Is there a list of acceptable topics floating around that I haven't been told about? If I am worried or angry or think I will relapse over some person, place, thing, situation, organization, or other entity, isn't that fair game for bringing up at a meeting? "Hardly any recovery in this room," you say. I was told that if I thought something was going to cause me to mess up, that I could talk about it in the rooms. Whatever.
There are a few more non-theists in the rooms than there used to be. The growing trend of young people who are un-churched is also reflected in the composition of people in recovery. Some of us choose to sit or stand during the final prayer. We don't want to be fake and say words that do not hold any meaning to us. Folks leaving before the final "amen" disconcerts me too at times. Bottom line: We don't have (all that much, if any) control over the behavior of others. I don't have to die on that particular mountain. Neither do you. A few people will leave before the end of meetings. Suck it up and deal with it.
Breaching of anonymity is a problem but it is not only the newcomers who do it. Some people who should know better call up drug court personnel and rat out the mandated people. This one goes to the bathroom too much. That one comes a few minutes late. The other one is sleeping. These two are seeing each other secretly on the side. And so on. The professional staff at drug court are at fault for listening. So maybe new folks in treatment are in the parking lot talking about what happened at the meetings. Is that any worse than those of us who know better going home and telling our spouses who was there or what was said? Different from a gang of recovering people in a restaurant talking about other recovering people? More terrible than the rumors going around concerning who picked up again, who slept with who, or who is getting a divorce? Awful-er than snitching to drug court? We who have been there have a responsibility to follow the spirit of tradition twelve as well as the letter.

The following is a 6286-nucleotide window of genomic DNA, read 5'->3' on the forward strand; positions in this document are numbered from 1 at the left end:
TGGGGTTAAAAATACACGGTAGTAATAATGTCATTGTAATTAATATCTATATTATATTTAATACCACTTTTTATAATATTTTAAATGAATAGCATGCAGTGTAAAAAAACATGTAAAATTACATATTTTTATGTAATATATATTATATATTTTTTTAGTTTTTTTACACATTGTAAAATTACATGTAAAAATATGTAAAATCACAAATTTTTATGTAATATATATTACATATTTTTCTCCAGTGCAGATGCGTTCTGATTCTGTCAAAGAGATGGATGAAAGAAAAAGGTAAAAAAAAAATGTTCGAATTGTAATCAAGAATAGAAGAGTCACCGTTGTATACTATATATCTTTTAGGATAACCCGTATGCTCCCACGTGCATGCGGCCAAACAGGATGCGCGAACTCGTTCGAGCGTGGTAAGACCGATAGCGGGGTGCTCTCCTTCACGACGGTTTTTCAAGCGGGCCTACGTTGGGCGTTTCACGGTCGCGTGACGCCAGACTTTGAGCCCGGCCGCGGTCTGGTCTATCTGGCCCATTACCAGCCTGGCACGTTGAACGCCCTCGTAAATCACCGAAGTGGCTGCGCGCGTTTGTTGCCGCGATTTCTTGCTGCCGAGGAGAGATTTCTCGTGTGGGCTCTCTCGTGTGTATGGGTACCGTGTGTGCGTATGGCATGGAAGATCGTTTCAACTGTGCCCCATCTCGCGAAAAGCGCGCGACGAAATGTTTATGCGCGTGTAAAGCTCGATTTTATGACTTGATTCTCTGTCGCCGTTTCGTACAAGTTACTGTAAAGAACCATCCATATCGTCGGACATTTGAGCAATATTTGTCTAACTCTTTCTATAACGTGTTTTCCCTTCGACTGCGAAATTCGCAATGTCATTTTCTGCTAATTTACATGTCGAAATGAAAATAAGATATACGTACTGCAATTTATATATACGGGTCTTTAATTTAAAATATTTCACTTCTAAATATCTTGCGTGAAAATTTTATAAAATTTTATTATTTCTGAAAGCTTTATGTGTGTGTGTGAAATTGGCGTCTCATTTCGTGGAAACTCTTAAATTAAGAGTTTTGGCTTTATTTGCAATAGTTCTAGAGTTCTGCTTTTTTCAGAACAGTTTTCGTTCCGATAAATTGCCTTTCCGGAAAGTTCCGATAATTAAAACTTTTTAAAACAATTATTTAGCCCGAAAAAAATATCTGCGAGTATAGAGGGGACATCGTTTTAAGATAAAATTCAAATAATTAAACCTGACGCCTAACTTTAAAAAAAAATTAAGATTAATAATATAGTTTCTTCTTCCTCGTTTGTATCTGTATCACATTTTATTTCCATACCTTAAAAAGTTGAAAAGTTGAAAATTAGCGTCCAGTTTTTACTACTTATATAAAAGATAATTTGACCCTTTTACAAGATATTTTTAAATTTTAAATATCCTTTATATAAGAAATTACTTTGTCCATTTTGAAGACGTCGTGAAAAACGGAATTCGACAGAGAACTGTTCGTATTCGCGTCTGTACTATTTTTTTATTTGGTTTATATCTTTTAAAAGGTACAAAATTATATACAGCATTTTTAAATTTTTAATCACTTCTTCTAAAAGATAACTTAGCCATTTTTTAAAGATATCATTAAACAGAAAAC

This is not an us versus them thing. This is not a newcomers against bleeding deacons recovery. We have a responsibility at meetings. We are the ones who can gently take people aside and explain some aspect of a tradition. We are the ones who can help a chairperson out by asking for quiet. We are the ones who can practice celebrating the new people instead of verbally attacking them for not "following program etiquette."
Cell phones are an annoyance everywhere. The abrupt ringing is a problem in movie theaters and classrooms as well as in meetings. Cursing is something that may offend some of the older folks. As for the rest of your shitty rules, stuff them.
We have no business directing when someone may take care of their bodily functions, take a cigarette break, or leave a room. We are not prison guards. We are not the be all and end all. When we fail to be polite and respectful of newcomers, we add another notch to the belt of problem behaviors in the rooms. One of these days, most of us will wake up and find ourselves dead. Those newcomers that you deplore will be left to carry on the message. What legacy are you leaving them?
sapphoq itching for a coffee and more